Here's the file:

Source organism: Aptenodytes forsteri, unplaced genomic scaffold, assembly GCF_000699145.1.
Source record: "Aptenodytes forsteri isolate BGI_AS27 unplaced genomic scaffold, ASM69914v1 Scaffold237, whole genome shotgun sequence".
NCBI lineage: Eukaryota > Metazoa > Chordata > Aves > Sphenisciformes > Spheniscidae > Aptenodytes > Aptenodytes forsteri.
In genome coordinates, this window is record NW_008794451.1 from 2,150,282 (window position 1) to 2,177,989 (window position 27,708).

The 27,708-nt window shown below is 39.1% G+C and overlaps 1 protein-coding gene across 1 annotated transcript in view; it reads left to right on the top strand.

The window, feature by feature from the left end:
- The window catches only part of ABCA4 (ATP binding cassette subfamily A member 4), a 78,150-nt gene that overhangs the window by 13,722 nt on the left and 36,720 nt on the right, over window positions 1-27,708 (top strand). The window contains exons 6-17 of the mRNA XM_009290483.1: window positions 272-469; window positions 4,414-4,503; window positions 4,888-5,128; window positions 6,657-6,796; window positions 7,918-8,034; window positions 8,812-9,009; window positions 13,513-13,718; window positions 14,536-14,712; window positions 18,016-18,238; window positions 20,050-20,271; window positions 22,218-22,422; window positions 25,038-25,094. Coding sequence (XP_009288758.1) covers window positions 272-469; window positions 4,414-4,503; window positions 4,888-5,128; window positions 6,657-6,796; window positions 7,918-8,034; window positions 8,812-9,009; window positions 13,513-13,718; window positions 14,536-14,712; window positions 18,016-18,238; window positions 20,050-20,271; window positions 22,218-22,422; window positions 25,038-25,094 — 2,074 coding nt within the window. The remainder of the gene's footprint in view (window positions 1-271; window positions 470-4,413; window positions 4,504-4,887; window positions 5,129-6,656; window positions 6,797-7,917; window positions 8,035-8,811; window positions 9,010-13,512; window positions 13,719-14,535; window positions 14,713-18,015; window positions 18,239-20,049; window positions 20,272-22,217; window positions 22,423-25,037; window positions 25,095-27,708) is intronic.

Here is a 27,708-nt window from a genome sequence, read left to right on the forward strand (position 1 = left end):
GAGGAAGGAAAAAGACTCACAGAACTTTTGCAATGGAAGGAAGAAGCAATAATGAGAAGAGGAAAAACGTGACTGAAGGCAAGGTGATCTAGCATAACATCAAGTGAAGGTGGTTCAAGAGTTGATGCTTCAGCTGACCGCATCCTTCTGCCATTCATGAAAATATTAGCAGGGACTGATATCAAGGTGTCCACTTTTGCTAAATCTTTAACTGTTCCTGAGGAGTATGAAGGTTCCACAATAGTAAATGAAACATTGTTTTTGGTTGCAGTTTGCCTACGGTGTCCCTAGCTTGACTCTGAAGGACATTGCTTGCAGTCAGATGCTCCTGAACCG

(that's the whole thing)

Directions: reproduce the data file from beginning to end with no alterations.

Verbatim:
Source organism: Aptenodytes forsteri, unplaced genomic scaffold, assembly GCF_000699145.1.
Source record: "Aptenodytes forsteri isolate BGI_AS27 unplaced genomic scaffold, ASM69914v1 Scaffold237, whole genome shotgun sequence".
NCBI lineage: Eukaryota > Metazoa > Chordata > Aves > Sphenisciformes > Spheniscidae > Aptenodytes > Aptenodytes forsteri.
In genome coordinates, this window is record NW_008794451.1 from 2,150,282 (window position 1) to 2,177,989 (window position 27,708).

The 27,708-nt window shown below is 39.1% G+C and overlaps 1 protein-coding gene across 1 annotated transcript in view; it reads left to right on the top strand.

The window, feature by feature from the left end:
- The window catches only part of ABCA4 (ATP binding cassette subfamily A member 4), a 78,150-nt gene that overhangs the window by 13,722 nt on the left and 36,720 nt on the right, over window positions 1-27,708 (top strand). The window contains exons 6-17 of the mRNA XM_009290483.1: window positions 272-469; window positions 4,414-4,503; window positions 4,888-5,128; window positions 6,657-6,796; window positions 7,918-8,034; window positions 8,812-9,009; window positions 13,513-13,718; window positions 14,536-14,712; window positions 18,016-18,238; window positions 20,050-20,271; window positions 22,218-22,422; window positions 25,038-25,094. Coding sequence (XP_009288758.1) covers window positions 272-469; window positions 4,414-4,503; window positions 4,888-5,128; window positions 6,657-6,796; window positions 7,918-8,034; window positions 8,812-9,009; window positions 13,513-13,718; window positions 14,536-14,712; window positions 18,016-18,238; window positions 20,050-20,271; window positions 22,218-22,422; window positions 25,038-25,094 — 2,074 coding nt within the window. The remainder of the gene's footprint in view (window positions 1-271; window positions 470-4,413; window positions 4,504-4,887; window positions 5,129-6,656; window positions 6,797-7,917; window positions 8,035-8,811; window positions 9,010-13,512; window positions 13,719-14,535; window positions 14,713-18,015; window positions 18,239-20,049; window positions 20,272-22,217; window positions 22,423-25,037; window positions 25,095-27,708) is intronic.

Here is a 27,708-nt window from a genome sequence, read left to right on the forward strand (position 1 = left end):
GAGGAAGGAAAAAGACTCACAGAACTTTTGCAATGGAAGGAAGAAGCAATAATGAGAAGAGGAAAAACGTGACTGAAGGCAAGGTGATCTAGCATAACATCAAGTGAAGGTGGTTCAAGAGTTGATGCTTCAGCTGACCGCATCCTTCTGCCATTCATGAAAATATTAGCAGGGACTGATATCAAGGTGTCCACTTTTGCTAAATCTTTAACTGTTCCTGAGGAGTATGAAGGTTCCACAATAGTAAATGAAACATTGTTTTTGGTTGCAGTTTGCCTACGGTGTCCCTAGCTTGACTCTGAAGGACATTGCTTGCAGTCAGATGCTCCTGAACCG